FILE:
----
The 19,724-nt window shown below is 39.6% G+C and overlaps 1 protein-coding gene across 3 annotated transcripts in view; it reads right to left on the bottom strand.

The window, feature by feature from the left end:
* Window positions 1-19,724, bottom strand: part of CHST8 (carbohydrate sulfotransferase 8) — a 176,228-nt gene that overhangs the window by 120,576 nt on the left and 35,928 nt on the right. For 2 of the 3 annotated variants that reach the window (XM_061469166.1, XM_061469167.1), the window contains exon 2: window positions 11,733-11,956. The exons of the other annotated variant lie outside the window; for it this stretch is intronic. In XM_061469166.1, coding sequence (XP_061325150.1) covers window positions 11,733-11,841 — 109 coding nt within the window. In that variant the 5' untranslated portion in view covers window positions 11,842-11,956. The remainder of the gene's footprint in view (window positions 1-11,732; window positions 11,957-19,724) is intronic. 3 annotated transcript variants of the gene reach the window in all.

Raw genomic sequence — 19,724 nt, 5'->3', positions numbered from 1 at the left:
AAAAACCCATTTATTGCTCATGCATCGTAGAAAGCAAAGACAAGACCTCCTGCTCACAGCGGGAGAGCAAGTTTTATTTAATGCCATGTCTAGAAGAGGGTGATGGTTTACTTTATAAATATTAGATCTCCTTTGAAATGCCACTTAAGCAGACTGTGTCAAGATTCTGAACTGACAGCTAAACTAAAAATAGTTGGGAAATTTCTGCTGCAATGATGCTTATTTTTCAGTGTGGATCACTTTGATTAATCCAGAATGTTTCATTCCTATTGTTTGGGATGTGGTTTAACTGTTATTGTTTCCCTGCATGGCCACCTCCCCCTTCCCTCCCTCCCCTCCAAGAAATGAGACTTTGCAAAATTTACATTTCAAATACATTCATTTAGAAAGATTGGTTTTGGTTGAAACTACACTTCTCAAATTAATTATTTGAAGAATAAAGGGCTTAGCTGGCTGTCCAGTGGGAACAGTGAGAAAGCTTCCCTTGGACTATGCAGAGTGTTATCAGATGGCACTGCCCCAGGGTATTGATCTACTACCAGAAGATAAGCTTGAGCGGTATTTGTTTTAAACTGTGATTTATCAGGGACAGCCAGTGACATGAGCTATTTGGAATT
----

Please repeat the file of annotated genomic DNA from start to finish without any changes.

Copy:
The 19,724-nt window shown below is 39.6% G+C and overlaps 1 protein-coding gene across 3 annotated transcripts in view; it reads right to left on the bottom strand.

The window, feature by feature from the left end:
* Window positions 1-19,724, bottom strand: part of CHST8 (carbohydrate sulfotransferase 8) — a 176,228-nt gene that overhangs the window by 120,576 nt on the left and 35,928 nt on the right. For 2 of the 3 annotated variants that reach the window (XM_061469166.1, XM_061469167.1), the window contains exon 2: window positions 11,733-11,956. The exons of the other annotated variant lie outside the window; for it this stretch is intronic. In XM_061469166.1, coding sequence (XP_061325150.1) covers window positions 11,733-11,841 — 109 coding nt within the window. In that variant the 5' untranslated portion in view covers window positions 11,842-11,956. The remainder of the gene's footprint in view (window positions 1-11,732; window positions 11,957-19,724) is intronic. 3 annotated transcript variants of the gene reach the window in all.

Raw genomic sequence — 19,724 nt, 5'->3', positions numbered from 1 at the left:
AAAAACCCATTTATTGCTCATGCATCGTAGAAAGCAAAGACAAGACCTCCTGCTCACAGCGGGAGAGCAAGTTTTATTTAATGCCATGTCTAGAAGAGGGTGATGGTTTACTTTATAAATATTAGATCTCCTTTGAAATGCCACTTAAGCAGACTGTGTCAAGATTCTGAACTGACAGCTAAACTAAAAATAGTTGGGAAATTTCTGCTGCAATGATGCTTATTTTTCAGTGTGGATCACTTTGATTAATCCAGAATGTTTCATTCCTATTGTTTGGGATGTGGTTTAACTGTTATTGTTTCCCTGCATGGCCACCTCCCCCTTCCCTCCCTCCCCTCCAAGAAATGAGACTTTGCAAAATTTACATTTCAAATACATTCATTTAGAAAGATTGGTTTTGGTTGAAACTACACTTCTCAAATTAATTATTTGAAGAATAAAGGGCTTAGCTGGCTGTCCAGTGGGAACAGTGAGAAAGCTTCCCTTGGACTATGCAGAGTGTTATCAGATGGCACTGCCCCAGGGTATTGATCTACTACCAGAAGATAAGCTTGAGCGGTATTTGTTTTAAACTGTGATTTATCAGGGACAGCCAGTGACATGAGCTATTTGGAATT